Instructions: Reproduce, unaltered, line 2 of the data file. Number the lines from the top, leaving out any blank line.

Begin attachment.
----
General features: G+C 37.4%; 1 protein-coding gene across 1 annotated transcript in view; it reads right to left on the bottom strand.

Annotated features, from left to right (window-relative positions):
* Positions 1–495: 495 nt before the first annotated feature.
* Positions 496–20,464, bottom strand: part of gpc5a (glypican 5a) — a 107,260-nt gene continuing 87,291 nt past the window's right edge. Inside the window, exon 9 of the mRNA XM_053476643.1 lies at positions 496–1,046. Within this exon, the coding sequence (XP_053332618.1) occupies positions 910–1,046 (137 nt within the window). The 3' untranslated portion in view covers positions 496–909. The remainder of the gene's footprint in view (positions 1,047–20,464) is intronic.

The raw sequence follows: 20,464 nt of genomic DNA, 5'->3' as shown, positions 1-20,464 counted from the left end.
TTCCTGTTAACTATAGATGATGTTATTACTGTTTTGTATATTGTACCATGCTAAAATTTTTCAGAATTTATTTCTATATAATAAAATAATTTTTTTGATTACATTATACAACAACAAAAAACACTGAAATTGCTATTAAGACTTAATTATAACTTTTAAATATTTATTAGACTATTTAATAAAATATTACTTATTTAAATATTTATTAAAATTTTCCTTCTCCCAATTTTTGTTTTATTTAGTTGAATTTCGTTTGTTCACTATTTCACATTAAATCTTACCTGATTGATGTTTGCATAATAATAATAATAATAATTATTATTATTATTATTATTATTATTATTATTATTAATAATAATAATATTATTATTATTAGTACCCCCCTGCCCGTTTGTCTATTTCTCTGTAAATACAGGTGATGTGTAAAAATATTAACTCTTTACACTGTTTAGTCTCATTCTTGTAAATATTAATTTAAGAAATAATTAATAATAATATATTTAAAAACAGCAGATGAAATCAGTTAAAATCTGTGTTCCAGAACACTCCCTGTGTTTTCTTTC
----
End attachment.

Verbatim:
Annotated features, from left to right (window-relative positions):